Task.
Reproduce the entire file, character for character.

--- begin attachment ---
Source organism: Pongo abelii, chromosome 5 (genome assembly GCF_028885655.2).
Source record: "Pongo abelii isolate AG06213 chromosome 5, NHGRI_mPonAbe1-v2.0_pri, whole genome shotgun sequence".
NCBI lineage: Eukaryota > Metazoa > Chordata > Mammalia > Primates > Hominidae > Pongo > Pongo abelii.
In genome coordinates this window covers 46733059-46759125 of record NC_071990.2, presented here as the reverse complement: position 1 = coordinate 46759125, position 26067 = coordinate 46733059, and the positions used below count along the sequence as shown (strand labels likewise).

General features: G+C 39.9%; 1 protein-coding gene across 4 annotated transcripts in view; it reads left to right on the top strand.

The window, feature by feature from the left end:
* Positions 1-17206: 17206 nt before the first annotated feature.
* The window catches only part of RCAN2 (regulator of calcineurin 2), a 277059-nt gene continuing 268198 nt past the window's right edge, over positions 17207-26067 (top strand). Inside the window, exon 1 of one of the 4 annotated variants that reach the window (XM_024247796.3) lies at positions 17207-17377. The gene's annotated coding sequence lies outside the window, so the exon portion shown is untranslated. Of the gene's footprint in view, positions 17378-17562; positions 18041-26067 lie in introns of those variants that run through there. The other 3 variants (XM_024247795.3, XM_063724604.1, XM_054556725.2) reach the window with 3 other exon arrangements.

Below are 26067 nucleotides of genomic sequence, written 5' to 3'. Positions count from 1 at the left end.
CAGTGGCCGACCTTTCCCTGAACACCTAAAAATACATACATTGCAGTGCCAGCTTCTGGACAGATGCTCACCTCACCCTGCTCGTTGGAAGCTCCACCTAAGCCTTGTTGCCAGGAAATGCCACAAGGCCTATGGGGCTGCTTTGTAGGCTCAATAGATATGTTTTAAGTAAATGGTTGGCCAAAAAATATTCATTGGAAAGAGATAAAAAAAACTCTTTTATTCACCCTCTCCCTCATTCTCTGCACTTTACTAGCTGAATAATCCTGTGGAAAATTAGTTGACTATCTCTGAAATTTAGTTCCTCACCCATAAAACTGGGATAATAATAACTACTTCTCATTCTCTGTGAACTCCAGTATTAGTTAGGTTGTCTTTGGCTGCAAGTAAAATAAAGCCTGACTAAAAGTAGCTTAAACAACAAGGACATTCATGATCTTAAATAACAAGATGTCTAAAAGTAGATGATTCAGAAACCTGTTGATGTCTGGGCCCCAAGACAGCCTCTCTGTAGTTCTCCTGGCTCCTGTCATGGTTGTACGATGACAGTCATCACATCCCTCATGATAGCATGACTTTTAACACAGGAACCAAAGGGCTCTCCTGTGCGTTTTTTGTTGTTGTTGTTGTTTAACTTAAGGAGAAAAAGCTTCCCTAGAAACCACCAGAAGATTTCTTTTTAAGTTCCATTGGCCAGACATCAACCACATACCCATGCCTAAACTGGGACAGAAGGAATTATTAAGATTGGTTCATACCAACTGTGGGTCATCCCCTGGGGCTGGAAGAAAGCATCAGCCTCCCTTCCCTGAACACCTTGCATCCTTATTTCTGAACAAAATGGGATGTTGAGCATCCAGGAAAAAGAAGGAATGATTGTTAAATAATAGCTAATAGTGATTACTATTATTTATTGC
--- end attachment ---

Source organism: Pongo abelii, chromosome 5 (genome assembly GCF_028885655.2).
Source record: "Pongo abelii isolate AG06213 chromosome 5, NHGRI_mPonAbe1-v2.0_pri, whole genome shotgun sequence".
NCBI lineage: Eukaryota > Metazoa > Chordata > Mammalia > Primates > Hominidae > Pongo > Pongo abelii.
In genome coordinates this window covers 46733059-46759125 of record NC_071990.2, presented here as the reverse complement: position 1 = coordinate 46759125, position 26067 = coordinate 46733059, and the positions used below count along the sequence as shown (strand labels likewise).

General features: G+C 39.9%; 1 protein-coding gene across 4 annotated transcripts in view; it reads left to right on the top strand.

The window, feature by feature from the left end:
* Positions 1-17206: 17206 nt before the first annotated feature.
* The window catches only part of RCAN2 (regulator of calcineurin 2), a 277059-nt gene continuing 268198 nt past the window's right edge, over positions 17207-26067 (top strand). Inside the window, exon 1 of one of the 4 annotated variants that reach the window (XM_024247796.3) lies at positions 17207-17377. The gene's annotated coding sequence lies outside the window, so the exon portion shown is untranslated. Of the gene's footprint in view, positions 17378-17562; positions 18041-26067 lie in introns of those variants that run through there. The other 3 variants (XM_024247795.3, XM_063724604.1, XM_054556725.2) reach the window with 3 other exon arrangements.

Below are 26067 nucleotides of genomic sequence, written 5' to 3'. Positions count from 1 at the left end.
CAGTGGCCGACCTTTCCCTGAACACCTAAAAATACATACATTGCAGTGCCAGCTTCTGGACAGATGCTCACCTCACCCTGCTCGTTGGAAGCTCCACCTAAGCCTTGTTGCCAGGAAATGCCACAAGGCCTATGGGGCTGCTTTGTAGGCTCAATAGATATGTTTTAAGTAAATGGTTGGCCAAAAAATATTCATTGGAAAGAGATAAAAAAAACTCTTTTATTCACCCTCTCCCTCATTCTCTGCACTTTACTAGCTGAATAATCCTGTGGAAAATTAGTTGACTATCTCTGAAATTTAGTTCCTCACCCATAAAACTGGGATAATAATAACTACTTCTCATTCTCTGTGAACTCCAGTATTAGTTAGGTTGTCTTTGGCTGCAAGTAAAATAAAGCCTGACTAAAAGTAGCTTAAACAACAAGGACATTCATGATCTTAAATAACAAGATGTCTAAAAGTAGATGATTCAGAAACCTGTTGATGTCTGGGCCCCAAGACAGCCTCTCTGTAGTTCTCCTGGCTCCTGTCATGGTTGTACGATGACAGTCATCACATCCCTCATGATAGCATGACTTTTAACACAGGAACCAAAGGGCTCTCCTGTGCGTTTTTTGTTGTTGTTGTTGTTTAACTTAAGGAGAAAAAGCTTCCCTAGAAACCACCAGAAGATTTCTTTTTAAGTTCCATTGGCCAGACATCAACCACATACCCATGCCTAAACTGGGACAGAAGGAATTATTAAGATTGGTTCATACCAACTGTGGGTCATCCCCTGGGGCTGGAAGAAAGCATCAGCCTCCCTTCCCTGAACACCTTGCATCCTTATTTCTGAACAAAATGGGATGTTGAGCATCCAGGAAAAAGAAGGAATGATTGTTAAATAATAGCTAATAGTGATTACTATTATTTATTGC